loading...

Could Alleys Be Filled with Pre-Fab Micro Homes?

by Shilpi Paul

Could Alleys Be Filled with Pre-Fab Micro Homes?: Figure 1
Courtesy of Co.DESIGN

With all our talk of micro-units and alley dwellings, a recent post on Co.DESIGN caught our eye. Apparently, a North Carolina architecture firm has designed prefabricated homes that fit in the alley spaces that exist between homes in downtown Raleigh, NC.

The alley dwellings, designed by In Situ studios and architect David Hill, would cost about $30,000 and be quite small and narrow, with 100-square foot pieces (porch, kitchen, den, bedroom, patios, etc.) that could be cobbled together to create a customized abode. The aforementioned pieces can be arranged in whatever manner the buyer decided. A solar panel, which could be delivered by truck and assembled on site, would power the home.

Could Alleys Be Filled with Pre-Fab Micro Homes?: Figure 2

Most of Raleigh’s downtown residences have an alley right next to them; the owners, the team surmises, could either sell that land or build a home and rent it out.

The hitch in the plan is that Raleigh’s current zoning code wouldn’t actually allow for homes this small. Minimum size requirements in the city are quite large, keeping downtown property values high. Like DC, Raleigh is in the midst of a massive zoning regulation overhaul, and the team that created the plans for these micro homes is hopeful that the regulations will soon allow residents with more modest means to find smaller homes in the middle of the city; they even proposed a new zone, RA-50, or “Alley Residential,” along with the prefab homes.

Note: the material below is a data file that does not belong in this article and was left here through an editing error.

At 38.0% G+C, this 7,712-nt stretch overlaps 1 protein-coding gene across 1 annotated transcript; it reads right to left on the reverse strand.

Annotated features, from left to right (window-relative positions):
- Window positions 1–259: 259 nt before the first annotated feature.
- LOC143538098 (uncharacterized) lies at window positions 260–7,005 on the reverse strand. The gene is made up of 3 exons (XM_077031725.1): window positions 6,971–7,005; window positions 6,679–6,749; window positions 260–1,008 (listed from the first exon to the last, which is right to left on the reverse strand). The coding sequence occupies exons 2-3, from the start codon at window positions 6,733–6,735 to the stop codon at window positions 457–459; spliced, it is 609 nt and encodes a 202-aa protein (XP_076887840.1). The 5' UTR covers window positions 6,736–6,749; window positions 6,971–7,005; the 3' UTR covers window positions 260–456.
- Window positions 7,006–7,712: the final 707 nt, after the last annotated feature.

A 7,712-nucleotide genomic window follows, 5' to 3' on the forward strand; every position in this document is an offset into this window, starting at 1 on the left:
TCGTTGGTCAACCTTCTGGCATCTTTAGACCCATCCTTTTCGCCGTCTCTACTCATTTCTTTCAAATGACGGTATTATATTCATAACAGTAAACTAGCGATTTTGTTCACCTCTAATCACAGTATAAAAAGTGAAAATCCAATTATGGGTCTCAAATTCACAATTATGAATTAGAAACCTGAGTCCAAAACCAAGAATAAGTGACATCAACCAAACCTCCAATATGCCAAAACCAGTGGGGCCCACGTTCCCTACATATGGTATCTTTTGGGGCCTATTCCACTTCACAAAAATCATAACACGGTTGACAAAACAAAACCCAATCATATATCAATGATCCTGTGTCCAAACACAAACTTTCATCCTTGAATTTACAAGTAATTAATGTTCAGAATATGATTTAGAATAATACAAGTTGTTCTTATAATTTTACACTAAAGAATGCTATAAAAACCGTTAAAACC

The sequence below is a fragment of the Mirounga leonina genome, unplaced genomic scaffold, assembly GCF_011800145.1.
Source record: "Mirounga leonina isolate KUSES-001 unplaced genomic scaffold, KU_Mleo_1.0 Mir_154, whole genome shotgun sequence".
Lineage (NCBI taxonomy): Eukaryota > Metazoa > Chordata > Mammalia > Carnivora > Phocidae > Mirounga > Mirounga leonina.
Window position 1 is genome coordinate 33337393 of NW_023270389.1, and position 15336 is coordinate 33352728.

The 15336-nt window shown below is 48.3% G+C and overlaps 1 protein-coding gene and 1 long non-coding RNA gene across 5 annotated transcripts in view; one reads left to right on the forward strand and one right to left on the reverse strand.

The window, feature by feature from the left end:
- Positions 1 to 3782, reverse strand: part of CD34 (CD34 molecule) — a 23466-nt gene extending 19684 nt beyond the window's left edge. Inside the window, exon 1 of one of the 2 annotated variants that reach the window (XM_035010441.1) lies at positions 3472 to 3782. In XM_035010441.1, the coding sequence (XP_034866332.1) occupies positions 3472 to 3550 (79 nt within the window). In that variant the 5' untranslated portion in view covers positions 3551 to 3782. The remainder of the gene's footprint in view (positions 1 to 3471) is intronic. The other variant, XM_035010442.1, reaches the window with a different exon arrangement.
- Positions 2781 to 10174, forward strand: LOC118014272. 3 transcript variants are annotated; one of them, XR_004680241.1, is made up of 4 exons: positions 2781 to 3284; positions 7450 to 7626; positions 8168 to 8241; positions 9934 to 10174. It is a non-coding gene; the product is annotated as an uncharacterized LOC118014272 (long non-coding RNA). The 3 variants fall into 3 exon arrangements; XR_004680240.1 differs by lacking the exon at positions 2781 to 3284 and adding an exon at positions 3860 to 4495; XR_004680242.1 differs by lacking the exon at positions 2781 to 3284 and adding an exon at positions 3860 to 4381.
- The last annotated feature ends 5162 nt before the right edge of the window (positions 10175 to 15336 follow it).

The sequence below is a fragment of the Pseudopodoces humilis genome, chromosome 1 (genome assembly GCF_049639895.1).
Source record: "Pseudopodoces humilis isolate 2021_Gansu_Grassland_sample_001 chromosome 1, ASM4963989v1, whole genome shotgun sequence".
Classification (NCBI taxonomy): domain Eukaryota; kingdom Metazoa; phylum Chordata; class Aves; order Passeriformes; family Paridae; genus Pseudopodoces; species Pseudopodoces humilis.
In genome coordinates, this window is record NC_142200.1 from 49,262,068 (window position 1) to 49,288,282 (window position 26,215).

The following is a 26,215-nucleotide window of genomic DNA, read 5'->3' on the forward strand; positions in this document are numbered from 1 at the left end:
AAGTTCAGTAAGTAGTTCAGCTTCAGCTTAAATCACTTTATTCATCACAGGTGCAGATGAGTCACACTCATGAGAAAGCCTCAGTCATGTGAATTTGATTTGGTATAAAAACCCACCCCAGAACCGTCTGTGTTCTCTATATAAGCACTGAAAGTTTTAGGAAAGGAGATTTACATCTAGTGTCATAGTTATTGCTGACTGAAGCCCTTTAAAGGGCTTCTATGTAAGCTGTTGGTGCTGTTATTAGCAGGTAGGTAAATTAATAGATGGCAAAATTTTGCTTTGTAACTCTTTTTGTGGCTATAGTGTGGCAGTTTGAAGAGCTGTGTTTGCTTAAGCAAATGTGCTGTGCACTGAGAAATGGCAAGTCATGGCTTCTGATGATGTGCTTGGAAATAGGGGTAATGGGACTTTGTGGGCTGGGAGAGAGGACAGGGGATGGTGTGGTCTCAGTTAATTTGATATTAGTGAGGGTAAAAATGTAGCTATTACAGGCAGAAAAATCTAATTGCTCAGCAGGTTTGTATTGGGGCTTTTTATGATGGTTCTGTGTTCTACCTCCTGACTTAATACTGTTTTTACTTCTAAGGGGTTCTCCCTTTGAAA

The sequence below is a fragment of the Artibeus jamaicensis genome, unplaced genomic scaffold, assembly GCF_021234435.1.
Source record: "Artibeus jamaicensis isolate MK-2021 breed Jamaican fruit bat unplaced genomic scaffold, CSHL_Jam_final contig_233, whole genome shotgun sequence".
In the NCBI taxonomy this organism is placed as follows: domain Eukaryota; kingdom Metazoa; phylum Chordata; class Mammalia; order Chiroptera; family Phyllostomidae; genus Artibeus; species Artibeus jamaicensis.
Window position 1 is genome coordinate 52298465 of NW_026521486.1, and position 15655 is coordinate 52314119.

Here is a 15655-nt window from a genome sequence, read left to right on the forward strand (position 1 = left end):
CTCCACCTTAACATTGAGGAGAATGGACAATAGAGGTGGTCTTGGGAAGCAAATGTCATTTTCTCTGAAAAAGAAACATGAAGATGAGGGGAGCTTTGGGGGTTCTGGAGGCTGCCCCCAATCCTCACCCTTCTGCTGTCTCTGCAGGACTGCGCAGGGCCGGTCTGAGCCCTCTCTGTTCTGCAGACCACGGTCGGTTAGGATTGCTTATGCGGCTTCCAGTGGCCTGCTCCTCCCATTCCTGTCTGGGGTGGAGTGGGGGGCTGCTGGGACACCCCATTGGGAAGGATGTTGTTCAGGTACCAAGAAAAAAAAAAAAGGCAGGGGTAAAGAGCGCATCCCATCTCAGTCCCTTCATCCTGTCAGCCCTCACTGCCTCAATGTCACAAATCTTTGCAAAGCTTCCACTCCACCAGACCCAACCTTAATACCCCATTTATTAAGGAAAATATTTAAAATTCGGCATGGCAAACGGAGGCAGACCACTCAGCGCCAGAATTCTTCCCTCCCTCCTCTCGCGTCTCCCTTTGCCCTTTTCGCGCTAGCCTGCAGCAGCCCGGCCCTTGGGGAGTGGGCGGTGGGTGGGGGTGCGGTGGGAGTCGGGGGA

While it’s unclear how realistic the design is, it seems that the desire for smaller, urban homes is quite real in many parts of the country.

See other articles related to: smaller homes, micro units

This article originally published at https://dc.urbanturf.com/articles/blog/could_alleys_be_filled_with_pre-fab_micro_homes/6153

1 Comment

  1. C.A. said at 6:23 pm on Friday October 12, 2012:
    The concept is practical and needed here in DC. But, if something like it were to come to our alleys, one would hope that it would be more embracing and respectful of the area's history and architecture. As it stands the current design resembles the outdoor toilets in Paris. I think we deserve better even if we don't have a whole lot of money to spend.

DC Real Estate Guides

Short guides to navigating the DC-area real estate market

We've collected all our helpful guides for buying, selling and renting in and around Washington, DC in one place. Visit guides.urbanturf.com or start browsing below!